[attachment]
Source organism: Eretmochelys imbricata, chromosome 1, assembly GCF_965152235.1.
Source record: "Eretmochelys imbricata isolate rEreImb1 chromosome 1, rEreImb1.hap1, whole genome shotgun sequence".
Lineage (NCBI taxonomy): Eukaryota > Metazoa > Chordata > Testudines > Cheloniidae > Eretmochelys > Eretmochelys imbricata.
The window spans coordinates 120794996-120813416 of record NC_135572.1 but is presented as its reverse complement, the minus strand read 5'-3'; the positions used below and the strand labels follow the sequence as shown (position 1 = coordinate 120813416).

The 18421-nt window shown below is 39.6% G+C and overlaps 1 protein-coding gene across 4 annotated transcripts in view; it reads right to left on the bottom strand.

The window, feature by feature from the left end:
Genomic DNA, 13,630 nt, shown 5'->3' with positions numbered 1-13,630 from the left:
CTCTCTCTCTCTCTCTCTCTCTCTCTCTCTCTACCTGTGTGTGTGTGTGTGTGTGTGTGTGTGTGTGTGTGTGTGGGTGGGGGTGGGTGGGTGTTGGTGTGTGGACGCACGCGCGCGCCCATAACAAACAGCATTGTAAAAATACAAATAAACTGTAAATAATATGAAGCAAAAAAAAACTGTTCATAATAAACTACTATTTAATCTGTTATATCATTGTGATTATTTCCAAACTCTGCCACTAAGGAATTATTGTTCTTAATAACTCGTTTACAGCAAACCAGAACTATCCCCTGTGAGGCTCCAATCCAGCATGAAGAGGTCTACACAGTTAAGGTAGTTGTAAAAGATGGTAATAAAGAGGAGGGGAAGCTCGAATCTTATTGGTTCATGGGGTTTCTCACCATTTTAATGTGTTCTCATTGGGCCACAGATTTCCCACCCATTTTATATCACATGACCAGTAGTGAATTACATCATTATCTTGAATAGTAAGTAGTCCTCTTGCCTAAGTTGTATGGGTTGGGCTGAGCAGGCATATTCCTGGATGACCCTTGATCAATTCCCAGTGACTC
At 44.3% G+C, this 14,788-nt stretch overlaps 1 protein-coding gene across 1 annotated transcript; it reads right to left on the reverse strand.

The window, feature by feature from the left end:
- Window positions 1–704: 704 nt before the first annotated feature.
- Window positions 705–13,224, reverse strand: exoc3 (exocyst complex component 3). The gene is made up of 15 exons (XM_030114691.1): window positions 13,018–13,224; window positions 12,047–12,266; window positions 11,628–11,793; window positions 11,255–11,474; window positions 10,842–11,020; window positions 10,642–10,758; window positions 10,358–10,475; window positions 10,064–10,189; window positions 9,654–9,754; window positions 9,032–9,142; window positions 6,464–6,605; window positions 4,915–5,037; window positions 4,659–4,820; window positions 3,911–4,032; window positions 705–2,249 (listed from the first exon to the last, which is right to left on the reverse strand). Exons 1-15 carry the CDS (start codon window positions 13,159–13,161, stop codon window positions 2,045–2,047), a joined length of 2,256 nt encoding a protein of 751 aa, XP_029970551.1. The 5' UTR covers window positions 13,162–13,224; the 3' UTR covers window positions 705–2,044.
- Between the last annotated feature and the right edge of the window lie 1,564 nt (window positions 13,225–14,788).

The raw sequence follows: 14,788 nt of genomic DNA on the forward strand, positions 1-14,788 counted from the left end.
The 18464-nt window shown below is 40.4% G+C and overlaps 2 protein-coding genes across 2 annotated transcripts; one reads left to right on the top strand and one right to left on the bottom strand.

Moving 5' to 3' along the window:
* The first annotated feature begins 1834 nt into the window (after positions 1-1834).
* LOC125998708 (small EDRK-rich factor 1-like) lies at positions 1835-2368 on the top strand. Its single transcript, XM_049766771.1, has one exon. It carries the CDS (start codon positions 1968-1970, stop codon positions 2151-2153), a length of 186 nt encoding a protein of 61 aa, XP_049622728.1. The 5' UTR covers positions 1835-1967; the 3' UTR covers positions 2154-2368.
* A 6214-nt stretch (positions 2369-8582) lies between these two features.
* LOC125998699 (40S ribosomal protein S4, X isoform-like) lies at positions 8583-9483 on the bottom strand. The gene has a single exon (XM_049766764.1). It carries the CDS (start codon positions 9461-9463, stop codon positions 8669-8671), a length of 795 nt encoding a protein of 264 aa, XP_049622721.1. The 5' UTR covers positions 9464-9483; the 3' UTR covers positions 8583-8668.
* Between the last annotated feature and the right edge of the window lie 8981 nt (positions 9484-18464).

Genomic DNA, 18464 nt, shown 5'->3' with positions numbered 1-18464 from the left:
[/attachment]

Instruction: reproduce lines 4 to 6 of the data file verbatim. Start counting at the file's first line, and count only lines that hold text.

The window spans coordinates 120794996-120813416 of record NC_135572.1 but is presented as its reverse complement, the minus strand read 5'-3'; the positions used below and the strand labels follow the sequence as shown (position 1 = coordinate 120813416).

The 18421-nt window shown below is 39.6% G+C and overlaps 1 protein-coding gene across 4 annotated transcripts in view; it reads right to left on the bottom strand.

The window, feature by feature from the left end: